The Story of Britain from the Norman Conquest to the European Unionby Patrick Dillon, P.J. Lynch
The history of Britain is a thrilling story of kings and queens, battles and truces, discoveries and inventions, expansion and diplomacy. From William the Conqueror’s arrival in 1066 to the end of the twentieth century, The/b>
Stunningly illustrated by P.J. Lynch, Patrick Dillon’s accessible narrative brings the dramatic history of a nation to life.
The history of Britain is a thrilling story of kings and queens, battles and truces, discoveries and inventions, expansion and diplomacy. From William the Conqueror’s arrival in 1066 to the end of the twentieth century, The Story of Britain celebrates the rich diversity of a people and culture, as well as the events, good and bad, that have shaped Britain — and the world — over the past thousand years. Royals, commoners, warriors, and scientists have all had parts to play, and each of their stories is told here in lively, lucid language appropriate for a young audience. Timelines summarize each era in a quick-view format between each section, while bite-size chapters and full-color plates make this history easy to pick up and hard to put down.
Tricked out with a ribbon, foil highlights on the jacket and portrait galleries at each chapter's head by Ireland's leading illustrator, this handsome package offers British readers an orgy of self-congratulatory historical highlights. These are borne along on a tide of invented epithets (" 'Foreigners!' spat Boudicca"), fictive sound bites ("Down with the Committee of Safety!") and homiletic observations ("By beating Napoléon the British showed how strong they were when they worked together"). Aside from occasional stumbles like the slave trade or the Irish potato famine, Britain's history—from the Magna Carta to the dissolution of the biggest empire "there had ever been"—unfolds as a steady trot toward ever-broader religious toleration, voting rights and personal freedom. American audiences will likely be surprised to see Mary Queen of Scots characterized as "one of the most famous of all monarchs," and the Revolutionary War get scarcely more play than the Charge of the Light Brigade. It makes a grand tale, though, even when strict accuracy sometimes takes a back seat to truthiness.Includes timelines, lists of monarchs and an index but no source lists.(Nonfiction. 11-13)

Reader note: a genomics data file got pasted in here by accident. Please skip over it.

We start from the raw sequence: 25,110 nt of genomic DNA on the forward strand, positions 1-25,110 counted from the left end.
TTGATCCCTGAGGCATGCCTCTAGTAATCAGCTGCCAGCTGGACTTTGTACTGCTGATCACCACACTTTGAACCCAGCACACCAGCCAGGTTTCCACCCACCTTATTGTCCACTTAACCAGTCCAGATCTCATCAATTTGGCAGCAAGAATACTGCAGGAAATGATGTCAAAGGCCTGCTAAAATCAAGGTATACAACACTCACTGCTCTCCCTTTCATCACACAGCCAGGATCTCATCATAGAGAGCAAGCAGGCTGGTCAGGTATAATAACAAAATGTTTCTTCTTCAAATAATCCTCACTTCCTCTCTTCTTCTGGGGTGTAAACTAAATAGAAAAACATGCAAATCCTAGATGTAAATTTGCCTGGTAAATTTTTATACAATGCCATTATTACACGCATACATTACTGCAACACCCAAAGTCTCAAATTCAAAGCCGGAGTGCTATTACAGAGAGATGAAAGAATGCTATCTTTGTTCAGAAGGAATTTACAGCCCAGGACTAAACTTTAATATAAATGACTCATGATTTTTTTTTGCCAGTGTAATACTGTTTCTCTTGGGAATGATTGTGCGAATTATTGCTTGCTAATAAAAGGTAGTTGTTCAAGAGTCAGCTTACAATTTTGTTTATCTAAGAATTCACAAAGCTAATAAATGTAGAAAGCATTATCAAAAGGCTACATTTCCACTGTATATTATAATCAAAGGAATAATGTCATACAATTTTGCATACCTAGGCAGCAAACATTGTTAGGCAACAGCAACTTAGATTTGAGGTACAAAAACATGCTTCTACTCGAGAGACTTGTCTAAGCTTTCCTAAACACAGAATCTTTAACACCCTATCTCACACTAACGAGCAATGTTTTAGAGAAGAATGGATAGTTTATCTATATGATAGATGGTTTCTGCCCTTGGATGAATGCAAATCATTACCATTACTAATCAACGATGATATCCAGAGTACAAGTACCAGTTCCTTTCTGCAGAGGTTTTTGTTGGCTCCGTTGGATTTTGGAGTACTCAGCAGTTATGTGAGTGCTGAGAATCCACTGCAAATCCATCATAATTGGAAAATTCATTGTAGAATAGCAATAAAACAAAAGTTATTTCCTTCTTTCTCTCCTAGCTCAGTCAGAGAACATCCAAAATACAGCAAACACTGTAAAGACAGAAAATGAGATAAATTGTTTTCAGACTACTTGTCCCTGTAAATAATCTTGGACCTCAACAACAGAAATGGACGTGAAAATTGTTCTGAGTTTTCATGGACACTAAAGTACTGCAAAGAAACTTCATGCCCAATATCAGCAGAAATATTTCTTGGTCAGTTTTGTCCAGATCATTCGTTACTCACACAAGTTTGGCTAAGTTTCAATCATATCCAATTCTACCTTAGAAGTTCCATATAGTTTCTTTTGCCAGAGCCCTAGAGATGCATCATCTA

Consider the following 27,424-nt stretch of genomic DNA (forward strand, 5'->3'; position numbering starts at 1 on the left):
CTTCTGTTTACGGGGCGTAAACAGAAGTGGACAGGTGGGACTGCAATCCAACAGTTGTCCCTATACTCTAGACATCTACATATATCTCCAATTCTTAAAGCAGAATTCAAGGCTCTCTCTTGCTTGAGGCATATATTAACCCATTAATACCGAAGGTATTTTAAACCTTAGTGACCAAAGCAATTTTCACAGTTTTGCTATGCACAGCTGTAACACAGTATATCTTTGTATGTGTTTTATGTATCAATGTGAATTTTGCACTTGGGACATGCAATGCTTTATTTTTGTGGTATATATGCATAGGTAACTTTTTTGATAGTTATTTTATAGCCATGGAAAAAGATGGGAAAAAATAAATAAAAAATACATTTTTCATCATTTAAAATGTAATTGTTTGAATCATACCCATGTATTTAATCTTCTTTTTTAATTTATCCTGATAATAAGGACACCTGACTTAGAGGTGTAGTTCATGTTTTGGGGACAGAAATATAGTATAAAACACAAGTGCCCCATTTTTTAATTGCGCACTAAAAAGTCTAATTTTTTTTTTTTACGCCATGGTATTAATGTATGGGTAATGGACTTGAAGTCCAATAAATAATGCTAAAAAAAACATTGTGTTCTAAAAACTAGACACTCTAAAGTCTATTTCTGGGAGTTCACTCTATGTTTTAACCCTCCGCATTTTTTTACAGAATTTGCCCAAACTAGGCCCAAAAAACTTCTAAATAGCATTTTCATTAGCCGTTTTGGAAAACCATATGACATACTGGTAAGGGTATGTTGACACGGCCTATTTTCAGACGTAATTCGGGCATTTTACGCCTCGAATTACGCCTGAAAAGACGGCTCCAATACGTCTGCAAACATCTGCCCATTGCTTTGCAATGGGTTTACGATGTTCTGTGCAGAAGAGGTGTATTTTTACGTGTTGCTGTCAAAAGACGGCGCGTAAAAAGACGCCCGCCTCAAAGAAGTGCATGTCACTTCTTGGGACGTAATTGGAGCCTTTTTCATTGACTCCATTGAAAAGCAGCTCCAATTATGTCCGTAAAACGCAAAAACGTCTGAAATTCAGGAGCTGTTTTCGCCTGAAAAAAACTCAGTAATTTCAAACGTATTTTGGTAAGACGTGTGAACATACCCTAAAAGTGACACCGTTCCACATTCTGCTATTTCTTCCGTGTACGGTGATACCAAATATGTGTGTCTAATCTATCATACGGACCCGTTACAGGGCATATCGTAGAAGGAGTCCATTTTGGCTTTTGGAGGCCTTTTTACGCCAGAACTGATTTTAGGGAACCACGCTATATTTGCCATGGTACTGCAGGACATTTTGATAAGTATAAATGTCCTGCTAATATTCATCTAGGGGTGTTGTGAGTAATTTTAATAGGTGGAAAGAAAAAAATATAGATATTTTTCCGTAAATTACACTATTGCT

- Candlewick Press
- Publication date:
- Product dimensions:
- 7.90(w) x 9.10(h) x 1.20(d)
- Age Range:
- 10 - 15 Years
Meet the Author
Patrick Dillon says, "I first fell in love with history through stories, and, thirty years later, found that they were stories my children loved, too. I wanted to show that what happened in the past happened to real people and to explain how the stories I loved made us who we are today." He lives in London.
P.J. Lynch is one of the most talented illustrators working today. He is a two-time winner of the prestigious Kate Greenaway Medal, and three of his books, including The Christmas Miracle of Jonathan Toomey, have been awarded the Christopher Medal. He lives in Dublin.
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